A mix of the Chinese currency the yuan, the U.S. dollar and the euro.
A mix of the Chinese currency the yuan, the U.S. dollar and the euro. - 
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KAI RYSSDAL: You've probably seen or heard this story before -- you definitely have on this program: that government leaders are pushing hard to get China revalue its underpriced currency, the yuan.

But you'll need subtitles for this version. Today, it was the Europeans who were getting cranky over cheap Chinese imports -- imports made possible by a cheap currency. From New York, Marketplace's Jill Barshay reports on whether the EU has the economic leverage to get Beijing to budge.

JILL BARSHAY: European finance ministers huddled today ahead of the G7 Summit to strategize for the meeting on October 19. And for the first time, they've decided to target the Chinese currency as their number-one demon.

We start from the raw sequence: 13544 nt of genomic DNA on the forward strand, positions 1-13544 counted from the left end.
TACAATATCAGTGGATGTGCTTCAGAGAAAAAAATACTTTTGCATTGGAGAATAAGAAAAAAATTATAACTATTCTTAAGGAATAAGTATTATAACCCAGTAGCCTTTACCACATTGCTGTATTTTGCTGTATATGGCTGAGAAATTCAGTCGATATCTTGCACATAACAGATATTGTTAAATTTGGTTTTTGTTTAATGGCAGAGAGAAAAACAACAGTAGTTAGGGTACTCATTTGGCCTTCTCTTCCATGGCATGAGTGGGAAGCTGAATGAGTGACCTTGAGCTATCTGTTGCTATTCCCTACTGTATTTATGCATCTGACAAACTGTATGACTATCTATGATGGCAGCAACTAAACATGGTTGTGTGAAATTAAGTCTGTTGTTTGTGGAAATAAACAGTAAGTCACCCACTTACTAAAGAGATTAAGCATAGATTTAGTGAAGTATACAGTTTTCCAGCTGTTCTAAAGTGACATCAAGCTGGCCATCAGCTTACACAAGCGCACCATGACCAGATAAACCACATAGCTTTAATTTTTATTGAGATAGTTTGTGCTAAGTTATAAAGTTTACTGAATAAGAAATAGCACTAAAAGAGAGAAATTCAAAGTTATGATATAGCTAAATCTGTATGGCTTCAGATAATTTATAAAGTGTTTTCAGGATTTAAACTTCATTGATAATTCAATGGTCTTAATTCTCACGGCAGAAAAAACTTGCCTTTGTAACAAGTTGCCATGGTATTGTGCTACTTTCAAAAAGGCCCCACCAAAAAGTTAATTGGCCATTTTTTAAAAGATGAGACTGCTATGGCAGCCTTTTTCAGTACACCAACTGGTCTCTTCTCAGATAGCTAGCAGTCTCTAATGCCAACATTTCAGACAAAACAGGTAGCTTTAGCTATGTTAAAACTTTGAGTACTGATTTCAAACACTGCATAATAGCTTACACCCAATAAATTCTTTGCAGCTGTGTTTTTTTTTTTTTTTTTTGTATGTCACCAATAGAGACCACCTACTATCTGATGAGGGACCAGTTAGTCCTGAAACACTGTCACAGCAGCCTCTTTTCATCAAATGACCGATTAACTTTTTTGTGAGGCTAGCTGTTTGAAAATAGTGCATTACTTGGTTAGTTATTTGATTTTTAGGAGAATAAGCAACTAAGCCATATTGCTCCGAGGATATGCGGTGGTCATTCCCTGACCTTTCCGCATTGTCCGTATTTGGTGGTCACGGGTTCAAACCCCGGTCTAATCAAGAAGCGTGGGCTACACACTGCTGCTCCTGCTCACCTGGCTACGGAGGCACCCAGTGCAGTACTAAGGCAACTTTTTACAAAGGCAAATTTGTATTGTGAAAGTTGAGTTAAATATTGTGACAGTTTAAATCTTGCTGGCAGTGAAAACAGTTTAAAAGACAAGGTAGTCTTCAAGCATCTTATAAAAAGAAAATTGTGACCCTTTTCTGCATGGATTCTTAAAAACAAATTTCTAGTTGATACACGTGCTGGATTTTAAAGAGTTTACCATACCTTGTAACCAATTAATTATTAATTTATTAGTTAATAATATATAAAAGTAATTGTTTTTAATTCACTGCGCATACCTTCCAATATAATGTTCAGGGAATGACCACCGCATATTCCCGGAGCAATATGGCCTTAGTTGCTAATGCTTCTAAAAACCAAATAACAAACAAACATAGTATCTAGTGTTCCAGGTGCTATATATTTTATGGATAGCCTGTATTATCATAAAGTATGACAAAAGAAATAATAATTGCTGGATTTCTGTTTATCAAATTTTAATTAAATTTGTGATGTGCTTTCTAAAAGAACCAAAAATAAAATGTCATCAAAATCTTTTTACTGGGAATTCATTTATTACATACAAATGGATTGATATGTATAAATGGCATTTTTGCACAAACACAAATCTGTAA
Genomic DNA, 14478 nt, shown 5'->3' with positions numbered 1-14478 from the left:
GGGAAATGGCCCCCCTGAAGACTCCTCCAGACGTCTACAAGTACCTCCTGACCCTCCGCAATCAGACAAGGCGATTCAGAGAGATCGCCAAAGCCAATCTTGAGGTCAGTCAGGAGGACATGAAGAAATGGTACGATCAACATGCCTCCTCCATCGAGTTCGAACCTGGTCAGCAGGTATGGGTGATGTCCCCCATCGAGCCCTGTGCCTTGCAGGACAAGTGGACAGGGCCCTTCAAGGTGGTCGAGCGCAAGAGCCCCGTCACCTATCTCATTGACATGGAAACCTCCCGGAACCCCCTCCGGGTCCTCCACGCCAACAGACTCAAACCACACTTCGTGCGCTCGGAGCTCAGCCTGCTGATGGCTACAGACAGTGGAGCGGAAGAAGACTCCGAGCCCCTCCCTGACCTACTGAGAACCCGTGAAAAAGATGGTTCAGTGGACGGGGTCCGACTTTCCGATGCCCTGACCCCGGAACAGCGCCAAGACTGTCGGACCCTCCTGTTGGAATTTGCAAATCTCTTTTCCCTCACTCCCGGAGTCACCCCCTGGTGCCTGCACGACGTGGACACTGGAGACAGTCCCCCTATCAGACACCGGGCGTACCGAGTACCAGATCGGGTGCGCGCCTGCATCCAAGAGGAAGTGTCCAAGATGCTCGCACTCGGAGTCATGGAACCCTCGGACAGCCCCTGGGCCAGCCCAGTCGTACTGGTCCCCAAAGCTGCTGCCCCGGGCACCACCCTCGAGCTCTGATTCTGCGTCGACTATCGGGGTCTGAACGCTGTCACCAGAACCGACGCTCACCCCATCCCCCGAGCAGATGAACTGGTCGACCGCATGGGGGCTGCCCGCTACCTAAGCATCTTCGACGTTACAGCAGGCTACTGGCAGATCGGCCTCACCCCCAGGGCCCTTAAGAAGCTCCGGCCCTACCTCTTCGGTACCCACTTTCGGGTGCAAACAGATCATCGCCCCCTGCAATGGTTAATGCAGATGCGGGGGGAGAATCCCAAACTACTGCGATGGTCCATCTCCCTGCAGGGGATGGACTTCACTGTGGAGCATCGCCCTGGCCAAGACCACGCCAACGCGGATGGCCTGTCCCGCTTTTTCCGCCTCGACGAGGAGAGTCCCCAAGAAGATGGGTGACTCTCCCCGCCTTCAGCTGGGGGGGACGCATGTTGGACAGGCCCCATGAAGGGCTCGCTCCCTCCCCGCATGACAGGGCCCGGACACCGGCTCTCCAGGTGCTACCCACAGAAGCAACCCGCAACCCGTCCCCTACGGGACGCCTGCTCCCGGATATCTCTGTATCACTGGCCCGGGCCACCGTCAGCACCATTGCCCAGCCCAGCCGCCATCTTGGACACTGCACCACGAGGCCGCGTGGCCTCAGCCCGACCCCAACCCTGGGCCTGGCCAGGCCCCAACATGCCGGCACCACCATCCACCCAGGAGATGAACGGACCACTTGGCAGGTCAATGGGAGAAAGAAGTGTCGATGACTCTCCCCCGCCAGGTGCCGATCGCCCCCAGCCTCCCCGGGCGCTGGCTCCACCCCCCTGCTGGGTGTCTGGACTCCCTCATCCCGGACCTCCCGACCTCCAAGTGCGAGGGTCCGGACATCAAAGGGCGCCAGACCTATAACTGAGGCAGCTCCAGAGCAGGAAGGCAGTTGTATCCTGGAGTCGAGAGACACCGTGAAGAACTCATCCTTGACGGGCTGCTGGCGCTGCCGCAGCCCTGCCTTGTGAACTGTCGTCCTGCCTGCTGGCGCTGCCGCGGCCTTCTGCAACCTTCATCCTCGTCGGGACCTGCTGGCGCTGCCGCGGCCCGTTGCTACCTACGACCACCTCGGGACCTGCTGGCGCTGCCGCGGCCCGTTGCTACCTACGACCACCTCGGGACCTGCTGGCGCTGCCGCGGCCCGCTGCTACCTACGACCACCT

Morris Goldstein follows the chinese currency, also known as the RMB, at the Peterson Institute.

MORRIS GOLDSTEIN: They've finally woken up and smelled the espresso. Heretofore, they were allowing the U.S. to make that case that the RMB needed to go up in value and the Chinese government needed to stop keep it from going up.

Ken Rogoff of Harvard University says Europe's real gripe is with the dollar. The yuan is loosely pegged to the dollar, and the dollar keeps falling.

KEN ROGOFF: With the Chinese currency fixed, the Europeans have to bear the brunt of the adjustment -- and the Euro goes up against the dollar even more than it would otherwise.

That means European goods like Airbus planes become relatively more expensive than Boeing's. The Euro is soaring so high that for Europeans, Chinese goods keep getting cheaper and cheaper. That means that Europe is becoming even less competitive in the global marketplace.

Europeans hold out hope that their negotiators will be able to sway Beijing. Washington has gained little ground in its contentious battle with China over the yuan.

Although China wasn't even invited to this G7 meeting -- as it was last year -- currency experts don't expect Beijing to budge any time soon.

In New York, I'm Jill Barshay for Marketplace.